Ayrton Senna is the epitome of what we think of when we imagine a racing driver. Charismatic with a near-religious fervor for the sport that etched his name into the history books, Senna gave viewers a taste of sheer excitement packed into the space of a lap. He was incredibly quick and precise behind the wheel. He was involved in one of the most compelling rivalries in F1’s history.
One of the all-time greats, he stands firmly among the likes of Jackie Stewart, Jack Brabham, and Niki Lauda as a fellow three-time world champion. At that time, it had been twelve years since a fatality at a Grand Prix. Riccardo Paletti was killed in the 1982 Canadian Grand Prix—only his second start in Formula One, just over a month after Gilles Villeneuve was killed.
In the intervening years, racing had changed. In 1985, the first-ever crash tests were performed on F1 cars to understand how they sustained a frontal impact, as F1 recalls in its own history. In 1986, medical helicopters were required at tracks in case of emergencies.
In 1988, crash tests for the car’s safety pod and fuel tank were introduced. In 1989, track safety walls were required to be at least one meter tall. In 1991 came roll bar crash tests. In 1992, the safety car. And in 1993, better head protection around the cockpit was mandatory.
Where death in Formula One had once been a disturbingly prominent feature of the sport—a near-guarantee that you or a few of your peers wouldn’t make it through the season alive—modern technology had brought with it a stark reduction in fatalities. There was the sense that the disastrous, mind-numbing deaths of the 1960s and 70s just didn’t happen anymore.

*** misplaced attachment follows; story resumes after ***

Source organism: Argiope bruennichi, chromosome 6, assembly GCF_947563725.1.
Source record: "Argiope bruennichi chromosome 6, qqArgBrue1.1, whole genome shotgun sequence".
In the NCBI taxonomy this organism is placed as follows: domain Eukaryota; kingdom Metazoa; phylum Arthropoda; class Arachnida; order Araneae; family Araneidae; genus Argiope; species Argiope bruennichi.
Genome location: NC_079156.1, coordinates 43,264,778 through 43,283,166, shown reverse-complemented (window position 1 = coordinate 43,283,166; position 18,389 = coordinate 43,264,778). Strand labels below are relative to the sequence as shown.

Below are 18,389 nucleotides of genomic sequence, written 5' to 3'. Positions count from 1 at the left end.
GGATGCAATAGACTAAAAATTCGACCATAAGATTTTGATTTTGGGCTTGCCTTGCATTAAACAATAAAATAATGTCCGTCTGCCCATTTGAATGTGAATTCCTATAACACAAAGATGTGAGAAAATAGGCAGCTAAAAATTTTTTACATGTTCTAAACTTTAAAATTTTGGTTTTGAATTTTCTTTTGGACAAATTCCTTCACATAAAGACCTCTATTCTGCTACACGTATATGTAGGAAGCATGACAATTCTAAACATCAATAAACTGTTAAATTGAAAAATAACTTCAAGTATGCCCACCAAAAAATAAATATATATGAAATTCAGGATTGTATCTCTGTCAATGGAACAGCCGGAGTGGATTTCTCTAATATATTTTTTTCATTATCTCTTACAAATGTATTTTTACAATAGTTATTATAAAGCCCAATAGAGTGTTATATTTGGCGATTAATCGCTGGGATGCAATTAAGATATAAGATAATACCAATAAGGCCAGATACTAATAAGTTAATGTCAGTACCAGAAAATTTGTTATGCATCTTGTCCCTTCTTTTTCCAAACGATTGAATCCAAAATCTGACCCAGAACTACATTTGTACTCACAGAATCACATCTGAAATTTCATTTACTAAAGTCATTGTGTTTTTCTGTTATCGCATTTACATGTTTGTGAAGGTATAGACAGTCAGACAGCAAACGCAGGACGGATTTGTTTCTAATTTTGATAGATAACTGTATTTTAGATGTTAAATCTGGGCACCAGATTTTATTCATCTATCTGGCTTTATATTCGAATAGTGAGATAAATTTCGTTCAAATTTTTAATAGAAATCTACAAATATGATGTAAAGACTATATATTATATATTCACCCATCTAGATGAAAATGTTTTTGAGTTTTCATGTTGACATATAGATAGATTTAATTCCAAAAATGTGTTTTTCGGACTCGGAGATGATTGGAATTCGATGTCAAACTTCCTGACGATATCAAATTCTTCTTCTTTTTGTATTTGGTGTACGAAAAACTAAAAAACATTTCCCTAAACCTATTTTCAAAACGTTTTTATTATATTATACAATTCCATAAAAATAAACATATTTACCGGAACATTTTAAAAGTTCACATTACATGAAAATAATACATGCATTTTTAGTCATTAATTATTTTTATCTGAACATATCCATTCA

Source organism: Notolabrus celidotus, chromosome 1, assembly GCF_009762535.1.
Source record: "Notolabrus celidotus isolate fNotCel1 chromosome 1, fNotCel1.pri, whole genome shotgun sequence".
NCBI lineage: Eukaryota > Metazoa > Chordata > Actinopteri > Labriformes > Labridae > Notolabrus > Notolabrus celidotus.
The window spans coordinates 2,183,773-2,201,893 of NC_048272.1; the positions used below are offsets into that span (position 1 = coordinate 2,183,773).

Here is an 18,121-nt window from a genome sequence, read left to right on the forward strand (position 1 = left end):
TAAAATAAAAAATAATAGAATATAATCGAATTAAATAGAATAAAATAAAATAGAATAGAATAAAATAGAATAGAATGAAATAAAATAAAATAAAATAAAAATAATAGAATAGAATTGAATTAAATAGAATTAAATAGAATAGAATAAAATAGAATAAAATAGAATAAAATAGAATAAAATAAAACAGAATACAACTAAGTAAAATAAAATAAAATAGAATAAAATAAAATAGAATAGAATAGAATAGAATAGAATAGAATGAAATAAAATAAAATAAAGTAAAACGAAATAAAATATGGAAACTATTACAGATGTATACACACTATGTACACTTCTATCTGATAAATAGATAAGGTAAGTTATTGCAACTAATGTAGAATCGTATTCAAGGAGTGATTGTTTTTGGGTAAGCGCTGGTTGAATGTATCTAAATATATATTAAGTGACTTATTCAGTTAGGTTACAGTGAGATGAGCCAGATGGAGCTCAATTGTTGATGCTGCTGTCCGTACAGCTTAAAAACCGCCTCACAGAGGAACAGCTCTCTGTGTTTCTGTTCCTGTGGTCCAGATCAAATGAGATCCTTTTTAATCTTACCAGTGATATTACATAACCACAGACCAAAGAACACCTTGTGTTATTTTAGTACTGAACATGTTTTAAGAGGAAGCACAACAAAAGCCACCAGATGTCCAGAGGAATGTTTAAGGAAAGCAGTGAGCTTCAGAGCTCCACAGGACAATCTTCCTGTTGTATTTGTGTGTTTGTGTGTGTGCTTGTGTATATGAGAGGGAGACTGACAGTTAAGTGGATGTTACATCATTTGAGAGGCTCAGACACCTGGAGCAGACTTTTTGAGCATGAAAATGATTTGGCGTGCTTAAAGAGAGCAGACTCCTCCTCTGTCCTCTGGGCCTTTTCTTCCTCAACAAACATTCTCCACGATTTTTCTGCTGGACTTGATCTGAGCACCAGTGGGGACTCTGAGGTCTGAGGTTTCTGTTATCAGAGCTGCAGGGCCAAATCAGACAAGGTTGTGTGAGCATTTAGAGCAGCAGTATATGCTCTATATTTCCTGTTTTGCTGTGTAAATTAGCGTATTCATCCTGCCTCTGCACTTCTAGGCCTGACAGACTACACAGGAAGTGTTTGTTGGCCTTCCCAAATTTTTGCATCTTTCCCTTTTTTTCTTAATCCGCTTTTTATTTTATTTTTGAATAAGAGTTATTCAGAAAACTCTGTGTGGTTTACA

But when Ratzenberger and Senna died, F1 officials and race fans were forced to look the truth of the matter direct in the face. If we could lose two men in one weekend—if we could lose one of the sport’s legends, its shining stars—then something was wrong. Something desperately needed to change.
Because F1 races had only started being broadcast on international television in the mid 1970s, when the sport’s rapid-pace fatalities were beginning to wind down, Senna was one of handful of drivers whose death was captured on the screens of fans across the world. And, as one of the most popular drivers at the time, the reaction was swift.
While just as stunned as the fans at the loss of such a key figure in their sport, F1 officials acted swiftly. That isn’t to say that they had become complacent prior to Senna’s death—but their efforts to improve the safety of the sport became far more proactive than reactive. Burgeoning safety technology was growing more advanced everywhere you looked, and it was time to start actively seeking out how to implement those standards into open-wheel racing.
Immediately after Senna’s death, the FIA announced a handful of safety measures to be implemented at the next race in Monaco—such as forcing cars to slow down on pit entry and exit. Niki Lauda and Gerhard Berger re-formed the Grand Prix Drivers’ Association, which is essentially a driver’s union dedicated to improving racing conditions.
Senna had actually been in conversation with them about getting it back going just before his death. It was the Drivers’ Association that demanded the reduction of downforce for the Spanish Grand Prix later that month. For the Canadian Grand Prix, the structural integrity of the F1 cars themselves was improved, specifically with the aim of keeping drivers’ heads and necks safer inside the cockpit.
The changes for the rest of the 1994 season weren’t quite as dramatic as those implemented in the three races immediately following the San Marino Grand Prix.
In the following years, crash tests became far stricter, with FIA requiring each car to have an accident data recorder installed in it for precise accident analysis starting in ‘97. Prior to this, accident data could be difficult to obtain. The list of improvements goes on and on.
What started as a push to prevent anyone from dying as senseless a death as Senna and Ratzenberger became a full-fledged safety revolution, the likes of which F1 hadn’t seen since the early 1970s.